In 1667, the French “Sun King” Louis XIV was at war with the Spanish Kingdom, which at the time controlled the Spanish Netherlands, including Flanders. King Louis XIV led his army of 35,000 men to capture the Flemish city of Lille, and after a siege that lasted 17 days, the city surrendered to the French.
Under French rule, large fortified walls were built to defend the city. Several gates were built through the old city walls, but the most notable was the Porte de Paris (Paris Gate), a giant, grandiose triumphal arch that towered over a small opening with a drawbridge.
This monumental gate was built between 1685 and 1692 by a renowned architect of the time, Simon Vollant, to celebrate the glory of the king’s victory. Today the structure is considered one of the masterpieces of military architecture, designed with all the pomp of the notoriously lavish French court of Versailles. At the top of the arch are the baroque figures of two angels ringing the victory of Louis XIV. To the left is a sculpture of Mars, the god of war, and on the right is Hercules, the symbol of strength. At the center, the Roman allegory of Victory is depicted with his right arm raised, ready to deposit a crown on the head of the Sun King.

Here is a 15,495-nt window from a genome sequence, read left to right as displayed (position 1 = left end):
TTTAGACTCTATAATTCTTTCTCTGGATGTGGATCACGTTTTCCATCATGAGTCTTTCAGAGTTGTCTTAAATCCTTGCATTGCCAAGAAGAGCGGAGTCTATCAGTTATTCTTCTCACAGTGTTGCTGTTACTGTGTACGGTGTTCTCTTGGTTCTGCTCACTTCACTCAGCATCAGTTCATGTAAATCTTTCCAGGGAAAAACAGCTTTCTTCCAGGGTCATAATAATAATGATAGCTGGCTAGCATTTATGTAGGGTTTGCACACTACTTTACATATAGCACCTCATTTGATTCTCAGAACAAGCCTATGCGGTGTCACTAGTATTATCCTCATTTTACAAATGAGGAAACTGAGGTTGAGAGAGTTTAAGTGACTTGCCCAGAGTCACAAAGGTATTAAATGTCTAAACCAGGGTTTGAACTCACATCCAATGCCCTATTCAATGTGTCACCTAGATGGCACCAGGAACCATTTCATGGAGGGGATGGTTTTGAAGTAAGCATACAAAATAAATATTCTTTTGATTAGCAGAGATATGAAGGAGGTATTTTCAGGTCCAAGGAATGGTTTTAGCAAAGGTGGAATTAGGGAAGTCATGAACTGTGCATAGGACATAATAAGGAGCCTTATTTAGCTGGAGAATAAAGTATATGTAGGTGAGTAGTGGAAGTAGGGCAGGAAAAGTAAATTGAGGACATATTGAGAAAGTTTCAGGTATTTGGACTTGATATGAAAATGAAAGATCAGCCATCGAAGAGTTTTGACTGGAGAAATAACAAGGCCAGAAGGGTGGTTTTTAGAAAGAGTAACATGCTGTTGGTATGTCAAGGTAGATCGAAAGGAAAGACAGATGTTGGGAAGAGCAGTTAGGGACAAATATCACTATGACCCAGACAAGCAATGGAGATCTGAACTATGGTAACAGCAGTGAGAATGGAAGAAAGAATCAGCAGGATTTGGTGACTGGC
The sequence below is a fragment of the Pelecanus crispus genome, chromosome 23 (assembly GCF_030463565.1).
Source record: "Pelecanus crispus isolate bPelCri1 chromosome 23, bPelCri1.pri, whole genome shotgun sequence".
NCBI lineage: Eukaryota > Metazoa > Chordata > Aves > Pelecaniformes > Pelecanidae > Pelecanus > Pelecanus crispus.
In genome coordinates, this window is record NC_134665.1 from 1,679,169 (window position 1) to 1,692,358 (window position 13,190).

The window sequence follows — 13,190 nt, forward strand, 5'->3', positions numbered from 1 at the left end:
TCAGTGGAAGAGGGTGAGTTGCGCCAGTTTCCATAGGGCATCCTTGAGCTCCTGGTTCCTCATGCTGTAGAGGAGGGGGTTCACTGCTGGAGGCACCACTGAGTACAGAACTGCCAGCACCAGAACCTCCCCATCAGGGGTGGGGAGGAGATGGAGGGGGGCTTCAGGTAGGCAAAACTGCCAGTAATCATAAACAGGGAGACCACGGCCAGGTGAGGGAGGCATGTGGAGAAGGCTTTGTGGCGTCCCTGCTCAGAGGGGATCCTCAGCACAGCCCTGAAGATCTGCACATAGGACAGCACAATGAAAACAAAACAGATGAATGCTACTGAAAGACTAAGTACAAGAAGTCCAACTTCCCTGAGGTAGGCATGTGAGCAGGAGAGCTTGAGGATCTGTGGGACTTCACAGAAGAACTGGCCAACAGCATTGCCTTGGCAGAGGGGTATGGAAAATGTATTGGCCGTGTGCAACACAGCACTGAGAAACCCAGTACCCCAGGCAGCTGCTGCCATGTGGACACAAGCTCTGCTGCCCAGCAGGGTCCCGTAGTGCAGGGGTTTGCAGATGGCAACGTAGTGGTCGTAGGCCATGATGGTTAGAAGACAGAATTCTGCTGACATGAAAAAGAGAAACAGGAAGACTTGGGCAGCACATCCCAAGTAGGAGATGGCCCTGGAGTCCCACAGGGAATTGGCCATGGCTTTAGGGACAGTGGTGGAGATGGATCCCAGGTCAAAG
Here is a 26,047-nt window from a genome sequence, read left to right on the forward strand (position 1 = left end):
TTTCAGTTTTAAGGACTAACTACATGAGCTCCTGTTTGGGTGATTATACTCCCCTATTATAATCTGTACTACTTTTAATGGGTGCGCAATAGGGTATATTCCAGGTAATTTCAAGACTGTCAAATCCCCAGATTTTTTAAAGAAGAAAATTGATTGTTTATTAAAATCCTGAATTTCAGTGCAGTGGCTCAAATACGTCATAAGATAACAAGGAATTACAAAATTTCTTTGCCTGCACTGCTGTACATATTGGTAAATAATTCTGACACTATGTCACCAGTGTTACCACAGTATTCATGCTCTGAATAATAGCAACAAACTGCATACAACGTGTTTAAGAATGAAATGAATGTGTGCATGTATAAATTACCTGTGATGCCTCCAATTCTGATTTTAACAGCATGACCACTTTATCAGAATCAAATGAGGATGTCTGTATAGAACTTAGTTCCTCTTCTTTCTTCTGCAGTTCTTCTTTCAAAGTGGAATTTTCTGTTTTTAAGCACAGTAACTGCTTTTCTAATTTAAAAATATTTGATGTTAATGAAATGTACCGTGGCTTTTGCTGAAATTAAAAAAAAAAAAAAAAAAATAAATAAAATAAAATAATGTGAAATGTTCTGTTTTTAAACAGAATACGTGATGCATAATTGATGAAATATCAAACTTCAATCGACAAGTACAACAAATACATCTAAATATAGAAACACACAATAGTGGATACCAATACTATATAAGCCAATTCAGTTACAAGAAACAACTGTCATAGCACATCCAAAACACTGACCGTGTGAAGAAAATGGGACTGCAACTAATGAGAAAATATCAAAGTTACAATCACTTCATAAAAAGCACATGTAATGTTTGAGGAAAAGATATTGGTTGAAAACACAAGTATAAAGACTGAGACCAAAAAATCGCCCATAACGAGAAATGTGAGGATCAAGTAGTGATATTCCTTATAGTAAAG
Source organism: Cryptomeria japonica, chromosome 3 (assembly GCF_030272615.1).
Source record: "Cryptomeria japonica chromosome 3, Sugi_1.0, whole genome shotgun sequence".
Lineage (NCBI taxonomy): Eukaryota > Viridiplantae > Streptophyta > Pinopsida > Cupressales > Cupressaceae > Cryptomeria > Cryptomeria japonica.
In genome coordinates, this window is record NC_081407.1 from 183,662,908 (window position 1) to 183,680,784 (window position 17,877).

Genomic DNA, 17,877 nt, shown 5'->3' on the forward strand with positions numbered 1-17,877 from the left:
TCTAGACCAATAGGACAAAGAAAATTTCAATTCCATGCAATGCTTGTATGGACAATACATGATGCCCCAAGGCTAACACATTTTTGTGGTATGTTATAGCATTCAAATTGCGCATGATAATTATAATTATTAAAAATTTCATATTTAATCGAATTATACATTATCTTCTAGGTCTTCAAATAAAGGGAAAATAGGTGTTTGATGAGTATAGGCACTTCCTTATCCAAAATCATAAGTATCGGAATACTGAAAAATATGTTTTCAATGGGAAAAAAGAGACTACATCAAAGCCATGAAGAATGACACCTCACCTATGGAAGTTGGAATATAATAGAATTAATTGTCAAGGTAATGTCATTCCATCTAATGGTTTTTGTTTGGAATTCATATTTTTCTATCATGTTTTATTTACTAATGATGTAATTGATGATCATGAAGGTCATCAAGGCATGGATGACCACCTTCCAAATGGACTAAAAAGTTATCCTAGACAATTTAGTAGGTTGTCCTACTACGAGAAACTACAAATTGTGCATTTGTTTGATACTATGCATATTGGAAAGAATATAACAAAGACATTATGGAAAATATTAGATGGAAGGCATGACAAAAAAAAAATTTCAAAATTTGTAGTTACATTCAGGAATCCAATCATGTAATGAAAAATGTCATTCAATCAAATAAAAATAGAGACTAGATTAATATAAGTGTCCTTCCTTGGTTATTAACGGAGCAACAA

Know Before You Go
Though the old city walls are gone, the Porte de Paris was preserved as a historic monument and now stands tall in the middle of Place Simon Vollant, a floating gate leading nowhere.